How high is the water near you? Check out for forecast information, real-time flood elevations in the lower Valley, and contemporary historical flood data collected by Floodzilla. For help using this powerful tool, contact your Floodzilla Field Scientist at During flood events, the gages are updating every 15 minutes.

The SVPA has developed a citizen-science tool to make it easier to track what’s happening while it’s happening, and also to collect data to gain insight on how flooding is changing.

A team of dedicated members of the valley community, led by original Floodzilla author Geary Eppley, has deployed remote sensing flood gages. The flood gauges, placed near roads, on bridges, and in fields throughout the Valley, measure the height of the water level every 15 minutes. This height is sent to our website where it is configured to let Valley residents and visitors know the real-time elevation of flood water. Visit our flood network website to see the gages currently up and running. Do you know of a road or area that needs a gauge? Let us know! The SVPA is able to provide this vital community tool with grant funding support from the King County Flood Control District over past 5 years. Thank you King County Flood Control District!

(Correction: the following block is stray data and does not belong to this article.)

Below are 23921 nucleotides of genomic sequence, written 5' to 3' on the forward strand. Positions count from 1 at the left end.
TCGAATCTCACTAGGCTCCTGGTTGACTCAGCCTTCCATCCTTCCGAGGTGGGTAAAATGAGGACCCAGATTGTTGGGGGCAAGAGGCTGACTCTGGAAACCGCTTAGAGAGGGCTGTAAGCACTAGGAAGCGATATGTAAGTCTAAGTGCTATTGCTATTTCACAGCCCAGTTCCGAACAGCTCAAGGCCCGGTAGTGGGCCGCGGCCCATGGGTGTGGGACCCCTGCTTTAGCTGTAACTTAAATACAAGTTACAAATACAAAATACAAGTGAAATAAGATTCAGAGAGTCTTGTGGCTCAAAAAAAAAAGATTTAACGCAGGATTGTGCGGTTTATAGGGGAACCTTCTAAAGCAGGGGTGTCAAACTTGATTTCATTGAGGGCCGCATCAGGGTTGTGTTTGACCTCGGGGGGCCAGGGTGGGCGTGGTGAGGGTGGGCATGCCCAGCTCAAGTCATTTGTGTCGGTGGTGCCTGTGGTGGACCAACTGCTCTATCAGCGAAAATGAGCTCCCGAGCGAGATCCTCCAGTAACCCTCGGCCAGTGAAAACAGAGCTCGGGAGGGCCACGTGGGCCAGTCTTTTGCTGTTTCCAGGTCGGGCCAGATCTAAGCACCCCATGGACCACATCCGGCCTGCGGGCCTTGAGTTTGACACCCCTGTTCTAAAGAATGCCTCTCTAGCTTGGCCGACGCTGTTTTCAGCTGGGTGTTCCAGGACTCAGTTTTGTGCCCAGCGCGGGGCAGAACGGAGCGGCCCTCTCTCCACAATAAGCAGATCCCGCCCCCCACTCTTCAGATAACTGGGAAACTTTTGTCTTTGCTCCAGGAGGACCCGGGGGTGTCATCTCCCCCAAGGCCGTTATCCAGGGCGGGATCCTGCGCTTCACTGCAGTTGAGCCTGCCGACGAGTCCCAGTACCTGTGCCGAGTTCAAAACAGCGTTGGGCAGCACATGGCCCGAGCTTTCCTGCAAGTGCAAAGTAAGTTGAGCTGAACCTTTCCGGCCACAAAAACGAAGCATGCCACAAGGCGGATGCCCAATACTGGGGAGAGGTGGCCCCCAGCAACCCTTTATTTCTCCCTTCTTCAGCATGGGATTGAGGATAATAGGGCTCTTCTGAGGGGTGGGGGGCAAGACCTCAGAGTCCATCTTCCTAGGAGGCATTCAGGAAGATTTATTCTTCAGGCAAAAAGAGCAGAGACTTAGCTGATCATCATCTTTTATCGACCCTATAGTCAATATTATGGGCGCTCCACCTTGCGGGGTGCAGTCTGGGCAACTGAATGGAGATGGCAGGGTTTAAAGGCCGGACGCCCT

About the Floodzilla Gauge Network

The Snoqualmie Valley Preservation Alliance’s (SVPA) Floodzilla Gauge Network monitors water levels throughout the Snoqualmie Valley, in real-time. This flood monitoring network is the innovation of a group of local technology professionals who have volunteered their time and expertise to develop this tool for the benefit of the community. Paid staff and consultants have also contributed to the project with funding through SVPA’s generous donors and with a grant from King County Flood Control District.